How to Care For and Feed Goldfish
Feeding and Caring for Goldfish:
Goldfish will not die over a lack of attention, but you can kill your fish from over caring! You can hurt or kill your fish from over-feeding them, overcrowding the pool, as well as changing the water to option.
Be sure to not to over feed your fish, as they will eat themselves to death! Fish needs lots of room, and water should not be changed more than every few weeks.
Goldfish will pretty much eat anything, but it is always best to feed them with prepared fish food. A good brand will give the fish a good balance of salts and minerals. What you feed your fish, is much less important than how much you feed them. Fish will always be hungry, but you should not always feed them.
You should feed the fish according to the directions for the first few days, and see how much they will eat in five minutes, then remove the extra food.
Generally, you should feed your fish, lightly, once a day. If you notice the fish swimming slowly, then you may want to back off and feed them every few days. This is not neglect, as keeping your fish hungry actually allows them to live longer and keep them lively.
Try varying the food for your fish. Try to give them insects, shellfish, or vegetables instead of their regular food.
Space and Capacity:
Your pool is probably overcrowded if you notice your fish blowing bubbles or coming to the surface often. Your fish need adequate room to breathe properly. If you have too many fish in one area, they the fish can suffocate due to the lack of oxygen in the water.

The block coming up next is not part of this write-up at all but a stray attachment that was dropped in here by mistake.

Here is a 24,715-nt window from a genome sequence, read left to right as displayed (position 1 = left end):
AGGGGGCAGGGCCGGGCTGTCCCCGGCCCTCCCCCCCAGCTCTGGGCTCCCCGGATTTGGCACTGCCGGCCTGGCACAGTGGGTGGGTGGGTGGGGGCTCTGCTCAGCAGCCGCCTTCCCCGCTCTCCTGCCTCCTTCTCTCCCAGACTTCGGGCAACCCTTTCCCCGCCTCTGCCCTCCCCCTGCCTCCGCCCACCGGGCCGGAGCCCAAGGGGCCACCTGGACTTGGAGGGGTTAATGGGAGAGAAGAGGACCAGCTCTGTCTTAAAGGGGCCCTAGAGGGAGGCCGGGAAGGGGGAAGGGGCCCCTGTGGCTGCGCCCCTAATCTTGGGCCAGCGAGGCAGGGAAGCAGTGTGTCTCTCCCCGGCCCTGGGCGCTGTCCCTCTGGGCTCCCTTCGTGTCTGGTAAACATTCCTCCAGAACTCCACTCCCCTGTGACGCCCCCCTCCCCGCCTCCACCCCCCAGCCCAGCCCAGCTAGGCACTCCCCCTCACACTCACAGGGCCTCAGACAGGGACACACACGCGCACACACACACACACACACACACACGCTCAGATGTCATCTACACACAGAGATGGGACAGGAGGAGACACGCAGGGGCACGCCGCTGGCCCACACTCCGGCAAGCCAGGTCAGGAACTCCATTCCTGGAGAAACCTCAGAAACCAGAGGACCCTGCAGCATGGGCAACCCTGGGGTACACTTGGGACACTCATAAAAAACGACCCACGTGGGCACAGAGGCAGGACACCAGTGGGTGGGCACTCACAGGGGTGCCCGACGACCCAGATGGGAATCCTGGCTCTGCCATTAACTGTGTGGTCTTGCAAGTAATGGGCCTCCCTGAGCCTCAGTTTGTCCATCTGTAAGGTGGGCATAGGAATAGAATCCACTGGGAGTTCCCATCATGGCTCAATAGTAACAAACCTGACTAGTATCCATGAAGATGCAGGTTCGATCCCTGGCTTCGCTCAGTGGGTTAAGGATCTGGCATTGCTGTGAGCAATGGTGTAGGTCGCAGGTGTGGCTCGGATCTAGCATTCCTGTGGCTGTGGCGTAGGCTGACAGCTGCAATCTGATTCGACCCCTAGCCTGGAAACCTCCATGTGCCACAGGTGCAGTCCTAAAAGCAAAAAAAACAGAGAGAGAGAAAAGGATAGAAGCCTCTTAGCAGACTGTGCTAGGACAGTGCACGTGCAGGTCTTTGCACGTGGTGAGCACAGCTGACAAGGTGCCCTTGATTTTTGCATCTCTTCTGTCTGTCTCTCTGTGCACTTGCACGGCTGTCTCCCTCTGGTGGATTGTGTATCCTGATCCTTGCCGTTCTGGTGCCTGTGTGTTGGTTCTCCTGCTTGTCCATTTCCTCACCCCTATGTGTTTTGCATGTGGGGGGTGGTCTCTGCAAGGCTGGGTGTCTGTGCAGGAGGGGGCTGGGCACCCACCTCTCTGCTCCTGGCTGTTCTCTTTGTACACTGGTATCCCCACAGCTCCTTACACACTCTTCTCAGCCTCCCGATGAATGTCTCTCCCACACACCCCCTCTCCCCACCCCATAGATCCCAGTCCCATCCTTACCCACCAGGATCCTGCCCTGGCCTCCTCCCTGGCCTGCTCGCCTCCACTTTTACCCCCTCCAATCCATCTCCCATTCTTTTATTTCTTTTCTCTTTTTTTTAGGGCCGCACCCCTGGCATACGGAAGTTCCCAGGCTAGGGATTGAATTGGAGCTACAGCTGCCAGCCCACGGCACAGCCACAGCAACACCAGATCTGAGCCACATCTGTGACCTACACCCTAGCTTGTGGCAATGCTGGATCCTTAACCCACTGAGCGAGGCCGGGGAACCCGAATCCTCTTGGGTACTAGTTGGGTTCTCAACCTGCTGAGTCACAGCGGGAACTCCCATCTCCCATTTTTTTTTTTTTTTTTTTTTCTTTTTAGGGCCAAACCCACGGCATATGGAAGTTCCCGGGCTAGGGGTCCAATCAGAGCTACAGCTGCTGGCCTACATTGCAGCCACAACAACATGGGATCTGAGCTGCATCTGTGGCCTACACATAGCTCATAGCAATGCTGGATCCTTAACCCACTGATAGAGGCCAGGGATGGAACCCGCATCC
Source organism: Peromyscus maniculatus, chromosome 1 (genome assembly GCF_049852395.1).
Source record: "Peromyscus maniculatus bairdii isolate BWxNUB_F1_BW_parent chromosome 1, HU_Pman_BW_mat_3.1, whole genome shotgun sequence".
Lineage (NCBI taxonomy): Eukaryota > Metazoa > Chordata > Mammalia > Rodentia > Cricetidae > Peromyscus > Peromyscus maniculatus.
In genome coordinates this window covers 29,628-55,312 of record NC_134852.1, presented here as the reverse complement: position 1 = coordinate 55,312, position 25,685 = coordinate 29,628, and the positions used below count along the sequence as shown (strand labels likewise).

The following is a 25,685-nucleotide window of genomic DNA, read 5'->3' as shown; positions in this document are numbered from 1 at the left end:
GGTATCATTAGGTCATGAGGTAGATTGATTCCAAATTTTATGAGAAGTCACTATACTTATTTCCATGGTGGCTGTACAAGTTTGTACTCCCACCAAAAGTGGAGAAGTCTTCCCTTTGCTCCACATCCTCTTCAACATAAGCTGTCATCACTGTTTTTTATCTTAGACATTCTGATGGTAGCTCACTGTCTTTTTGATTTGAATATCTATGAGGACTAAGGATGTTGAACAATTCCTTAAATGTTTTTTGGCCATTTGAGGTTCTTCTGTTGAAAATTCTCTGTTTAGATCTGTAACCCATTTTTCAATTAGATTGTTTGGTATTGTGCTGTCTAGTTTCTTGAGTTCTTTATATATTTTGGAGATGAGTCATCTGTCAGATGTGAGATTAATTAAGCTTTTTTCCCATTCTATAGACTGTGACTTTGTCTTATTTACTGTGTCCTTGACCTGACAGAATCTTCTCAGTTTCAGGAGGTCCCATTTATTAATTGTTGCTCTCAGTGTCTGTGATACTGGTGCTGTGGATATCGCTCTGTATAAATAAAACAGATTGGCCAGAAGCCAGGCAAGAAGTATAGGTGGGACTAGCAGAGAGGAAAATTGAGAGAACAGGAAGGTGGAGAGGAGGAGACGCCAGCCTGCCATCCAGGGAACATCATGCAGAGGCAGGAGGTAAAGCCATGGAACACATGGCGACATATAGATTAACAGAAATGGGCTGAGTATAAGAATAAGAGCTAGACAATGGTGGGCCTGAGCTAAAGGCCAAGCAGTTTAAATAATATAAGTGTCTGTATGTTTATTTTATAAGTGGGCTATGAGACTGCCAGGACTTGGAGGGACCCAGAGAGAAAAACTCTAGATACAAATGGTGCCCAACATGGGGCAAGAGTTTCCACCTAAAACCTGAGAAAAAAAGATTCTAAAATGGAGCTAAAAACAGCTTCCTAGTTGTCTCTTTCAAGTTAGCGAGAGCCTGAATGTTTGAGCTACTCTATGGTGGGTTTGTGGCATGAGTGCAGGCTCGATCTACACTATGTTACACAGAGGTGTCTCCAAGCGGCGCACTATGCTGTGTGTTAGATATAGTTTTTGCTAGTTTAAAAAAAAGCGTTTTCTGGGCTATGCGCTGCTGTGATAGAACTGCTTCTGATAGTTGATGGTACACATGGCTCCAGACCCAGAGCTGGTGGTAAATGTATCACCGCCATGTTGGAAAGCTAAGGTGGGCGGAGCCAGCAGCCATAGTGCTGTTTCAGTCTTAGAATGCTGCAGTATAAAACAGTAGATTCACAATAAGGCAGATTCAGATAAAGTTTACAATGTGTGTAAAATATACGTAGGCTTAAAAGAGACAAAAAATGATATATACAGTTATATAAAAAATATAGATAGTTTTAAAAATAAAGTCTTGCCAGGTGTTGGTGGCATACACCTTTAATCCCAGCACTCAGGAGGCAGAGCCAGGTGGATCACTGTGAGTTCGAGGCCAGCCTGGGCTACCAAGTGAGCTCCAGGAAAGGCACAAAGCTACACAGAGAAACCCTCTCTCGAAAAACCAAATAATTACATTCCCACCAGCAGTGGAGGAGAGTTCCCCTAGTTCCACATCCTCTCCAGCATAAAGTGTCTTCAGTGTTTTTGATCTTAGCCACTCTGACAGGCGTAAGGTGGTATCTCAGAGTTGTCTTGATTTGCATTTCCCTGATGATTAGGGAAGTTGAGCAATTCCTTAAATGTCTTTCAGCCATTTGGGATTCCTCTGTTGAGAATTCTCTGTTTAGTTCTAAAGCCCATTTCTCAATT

Work out the surface area in your aquarium, so you can apply a formula for stocking fish.
The formula for the appropriate amount of fish would be one fish for every 20 square inches of tank surface. Keep your estimates low, so you have plenty of room for the fancy fish like Moors or Veil Tails.
If you include plants in your water lily pool or tank, this does not need to be deducted from your square footage, because these plants actually work to oxygenate the water. Plants are a great benefit to your fish!
Temperature and Sunlight:
The temperature of your water lily pond or tank needs to be between 50 and 80, with 60-70 degrees as the optimum range. You won’t have to worry as much about outdoor pools in the summer, as the temperature will generally be spot on. As the temperature cools into the winter months, your fish will have time to adapt and will slow down. As this occurs, you should feed the fish much less as well.
Regulating the temperature in the aquarium requires more consideration, and as long as your fish are not exposed to the cold in the winter or the high heat in the summer they should be okay. Make sure your fish are not close to a radiator, as heat deprives the tank of oxygen, and could kill your fish.
An indoor aquarium should receive sunlight for two hours a day, where as an outdoor aquarium should have at least four hours of natural sunlight a day.
How to Avoid Shock when Changing the Water
The biggest killer of fish is shock. You will want to limit their exposure to shock as much as possible. Especially when changing the water in the tank. If you do this incorrectly it can be damaging, if not fatal, to your fish!
When you are ready to change the water in your tank, remove your goldfish, using their old water, to another container. Now you can clean your aquarium, refill it, and let it stand for a few hours before you put your fish back in. This way the water will come to the proper temperature and some of the chlorine will be released from the tap water.
For larger, outdoor lily ponds, you follow the same procedure as the indoor aquariums.
There is a shortcut though for this pond, as you gently spray the water in, add a few cups of hot water. This helps to aerate the water, bringing it to the correct temperature correctly.